Lawmakers allow insurance hike
By JIM SAUNDERS
Tallahassee Bureau Chief
TALLAHASSEE — Gov. Charlie Crist and state lawmakers have spent more than two years trying to hold down Florida’s property insurance rates.
Now that’s changed.
In a final push of the annual legislative session Friday, lawmakers passed bills that would lead to homeowners digging deeper into their checkbooks to pay insurance premiums.
Customers of the state-backed Citizens Property Insurance Corp. should get ready for 10 percent rate increases next year — and maybe for several years in a row.
But the increases, which Crist still must approve, wouldn’t be limited to Citizens’ customers. Homeowners who buy coverage from private insurers also could see increases up to 10 percent.
And in a potentially far-reaching move, lawmakers approved eliminating key regulations on rates charged by large insurers. That likely would lead to higher costs for customers of name-brand companies.
Here’s a recap on what the Legislature did:
Q. Why move toward higher rates now? At least part of the reason comes down to this: Fear of the Big One.
With homeowners getting hammered by rising insurance costs, lawmakers met in a 2007 special session and made changes that limited or reduced rates. But those changes also increased the state’s financial risks if a major hurricane hits.
In two of the most-important changes, lawmakers froze Citizens Property Insurance Corp.’s rates and dramatically expanded another state program known as the Florida Hurricane Catastrophe Fund.
The catastrophe fund sells low-cost reinsurance — a crucial type of backup coverage — to insurance companies.
Expanding the program saved money for insurers, who otherwise would have needed to buy more-expensive reinsurance on the private market. In exchange, lawmakers required that insurers pass on the savings to customers through lower rates.
Now, however, lawmakers worry that the 2007 changes have dug a huge financial hole for the state.
With the rate freeze, officials say, Citizens is not collecting enough money from policyholders to cover its risks. If a large storm hits, that could mean residents throughout the state — including non-Citizens customers — would have to pay extra to cover the cost of Citizens’ claims.
At the same time, the catastrophe fund could be roughly $12 billion short of meeting its obligations to help pay insurers’ claims if a large storm hit.
The state always expected to issue bonds to meet part of such obligations. But trouble in the worldwide credit markets now makes it unlikely the fund could borrow enough money to cover a mega-storm.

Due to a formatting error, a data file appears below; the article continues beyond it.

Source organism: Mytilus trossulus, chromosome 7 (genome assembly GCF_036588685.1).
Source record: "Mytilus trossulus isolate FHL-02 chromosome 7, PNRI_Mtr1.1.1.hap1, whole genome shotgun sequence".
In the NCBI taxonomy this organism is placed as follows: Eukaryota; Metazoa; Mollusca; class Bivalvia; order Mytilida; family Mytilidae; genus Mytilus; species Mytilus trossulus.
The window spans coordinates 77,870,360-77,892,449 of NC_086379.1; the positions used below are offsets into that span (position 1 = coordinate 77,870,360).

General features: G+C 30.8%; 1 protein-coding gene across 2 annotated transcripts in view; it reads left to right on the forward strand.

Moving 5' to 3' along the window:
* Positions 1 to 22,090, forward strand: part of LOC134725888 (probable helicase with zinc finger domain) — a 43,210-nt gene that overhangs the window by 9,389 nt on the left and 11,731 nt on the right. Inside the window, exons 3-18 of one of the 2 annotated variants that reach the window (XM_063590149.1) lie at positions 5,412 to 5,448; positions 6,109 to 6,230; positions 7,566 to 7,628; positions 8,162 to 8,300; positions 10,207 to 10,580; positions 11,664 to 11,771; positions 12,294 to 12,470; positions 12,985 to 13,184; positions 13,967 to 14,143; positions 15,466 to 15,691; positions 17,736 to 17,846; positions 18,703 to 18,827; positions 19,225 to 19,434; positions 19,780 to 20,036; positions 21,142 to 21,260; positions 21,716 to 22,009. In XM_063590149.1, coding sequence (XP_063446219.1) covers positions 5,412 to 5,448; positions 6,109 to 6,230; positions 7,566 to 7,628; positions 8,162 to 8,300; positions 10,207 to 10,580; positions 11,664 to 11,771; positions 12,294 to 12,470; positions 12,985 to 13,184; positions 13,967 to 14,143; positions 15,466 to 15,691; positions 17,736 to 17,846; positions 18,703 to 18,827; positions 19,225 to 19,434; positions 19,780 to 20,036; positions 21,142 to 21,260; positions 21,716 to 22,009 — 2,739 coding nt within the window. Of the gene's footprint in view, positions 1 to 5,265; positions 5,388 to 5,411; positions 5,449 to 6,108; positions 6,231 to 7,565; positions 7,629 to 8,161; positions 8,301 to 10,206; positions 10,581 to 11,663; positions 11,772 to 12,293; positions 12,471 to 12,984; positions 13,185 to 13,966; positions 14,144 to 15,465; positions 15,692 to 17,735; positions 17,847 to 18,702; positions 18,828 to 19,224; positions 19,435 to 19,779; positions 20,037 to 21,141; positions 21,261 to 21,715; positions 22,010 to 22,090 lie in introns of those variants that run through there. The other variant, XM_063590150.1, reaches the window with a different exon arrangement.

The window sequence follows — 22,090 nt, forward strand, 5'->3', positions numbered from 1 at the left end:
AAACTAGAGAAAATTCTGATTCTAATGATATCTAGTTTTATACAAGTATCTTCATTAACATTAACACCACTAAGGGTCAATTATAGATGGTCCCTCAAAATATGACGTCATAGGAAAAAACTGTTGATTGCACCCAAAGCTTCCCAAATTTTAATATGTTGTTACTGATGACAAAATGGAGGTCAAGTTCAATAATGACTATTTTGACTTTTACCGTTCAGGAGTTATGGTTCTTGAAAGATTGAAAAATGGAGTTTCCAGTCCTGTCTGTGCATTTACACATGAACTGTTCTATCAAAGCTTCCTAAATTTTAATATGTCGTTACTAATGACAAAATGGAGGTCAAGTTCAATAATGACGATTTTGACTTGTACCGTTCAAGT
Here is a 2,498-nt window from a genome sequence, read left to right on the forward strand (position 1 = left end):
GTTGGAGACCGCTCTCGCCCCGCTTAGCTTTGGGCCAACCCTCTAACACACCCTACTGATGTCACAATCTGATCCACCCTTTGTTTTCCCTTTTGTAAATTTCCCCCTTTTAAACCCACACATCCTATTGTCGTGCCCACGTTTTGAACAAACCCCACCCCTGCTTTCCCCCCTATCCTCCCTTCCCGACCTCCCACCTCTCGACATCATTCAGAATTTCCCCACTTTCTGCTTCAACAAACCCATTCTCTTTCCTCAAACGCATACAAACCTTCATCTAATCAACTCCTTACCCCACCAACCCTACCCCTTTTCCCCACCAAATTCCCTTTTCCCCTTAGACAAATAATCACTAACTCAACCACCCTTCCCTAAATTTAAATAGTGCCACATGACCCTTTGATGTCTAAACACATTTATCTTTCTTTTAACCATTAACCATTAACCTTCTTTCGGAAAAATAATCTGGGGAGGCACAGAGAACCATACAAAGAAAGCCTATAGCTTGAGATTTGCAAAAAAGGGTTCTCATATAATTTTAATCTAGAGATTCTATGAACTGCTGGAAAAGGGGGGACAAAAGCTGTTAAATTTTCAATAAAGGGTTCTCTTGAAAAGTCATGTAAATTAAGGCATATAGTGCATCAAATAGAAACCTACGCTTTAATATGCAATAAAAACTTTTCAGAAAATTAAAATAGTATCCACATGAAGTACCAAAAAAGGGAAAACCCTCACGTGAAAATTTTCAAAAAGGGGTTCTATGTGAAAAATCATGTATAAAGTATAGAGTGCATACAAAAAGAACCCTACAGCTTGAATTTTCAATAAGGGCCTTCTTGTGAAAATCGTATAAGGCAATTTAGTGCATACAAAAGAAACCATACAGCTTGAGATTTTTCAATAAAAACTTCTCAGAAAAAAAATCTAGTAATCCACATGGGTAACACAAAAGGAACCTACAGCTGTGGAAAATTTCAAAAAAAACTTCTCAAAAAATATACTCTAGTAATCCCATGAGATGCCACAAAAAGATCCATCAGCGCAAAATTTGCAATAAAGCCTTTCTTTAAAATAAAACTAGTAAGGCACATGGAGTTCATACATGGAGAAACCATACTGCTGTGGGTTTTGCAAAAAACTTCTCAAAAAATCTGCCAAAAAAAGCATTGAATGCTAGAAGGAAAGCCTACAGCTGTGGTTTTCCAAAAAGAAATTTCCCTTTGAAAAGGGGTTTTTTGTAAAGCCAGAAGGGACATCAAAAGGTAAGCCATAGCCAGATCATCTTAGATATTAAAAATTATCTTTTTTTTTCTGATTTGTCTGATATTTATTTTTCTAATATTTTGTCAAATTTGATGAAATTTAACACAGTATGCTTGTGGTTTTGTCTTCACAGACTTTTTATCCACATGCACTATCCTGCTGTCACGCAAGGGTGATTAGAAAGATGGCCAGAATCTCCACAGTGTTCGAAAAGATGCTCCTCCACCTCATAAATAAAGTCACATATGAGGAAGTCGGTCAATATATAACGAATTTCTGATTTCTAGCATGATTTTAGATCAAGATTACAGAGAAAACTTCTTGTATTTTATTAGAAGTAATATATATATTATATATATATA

Q. How high will rates go? One of the bills passed Friday would allow Citizens to raise rates 10 percent a year until its rates are "actuarially sound," which generally means that an insurer is collecting enough money to cover its risks.
Citizens officials have said rates would have to increase 40 percent to 55 percent to be actuarially sound. That means many customers could see 10 percent rate increases for several years.
The bill, however, also would lead to higher rates for customers of private insurance companies because it would try to shore up the catastrophe fund.
Among other things, it would gradually reduce the amount of low-cost reinsurance that the catastrophe fund sells to private insurers. That could lead to insurers buying more reinsurance on the private market — and passing along the costs to customers.
The bill would allow rate increases of as much as 10 percent because of a combination of reinsurance changes, though a Senate analysis indicates the actual amounts likely would vary.
Crist has made holding down insurance rates one of his signature issues. But when asked Monday about the plan to increase Citizens’ rates, he said it appeared "appropriate."
Q. What about rates for customers of large insurers? Lawmakers passed a separate bill that would lift regulations on the rates charged by large insurers, such as State Farm, Allstate and USAA.
Supporters say the move is aimed at attracting major companies to do business in the state. They also say consumers should have a choice to pay more for policies with large companies or to shop around for cheaper policies with other insurers.
But critics, including Insurance Commissioner Kevin McCarty, say it could lead to large rate increases. Crist also expressed doubts about the bill Monday.
"That one gives me some pause," he said.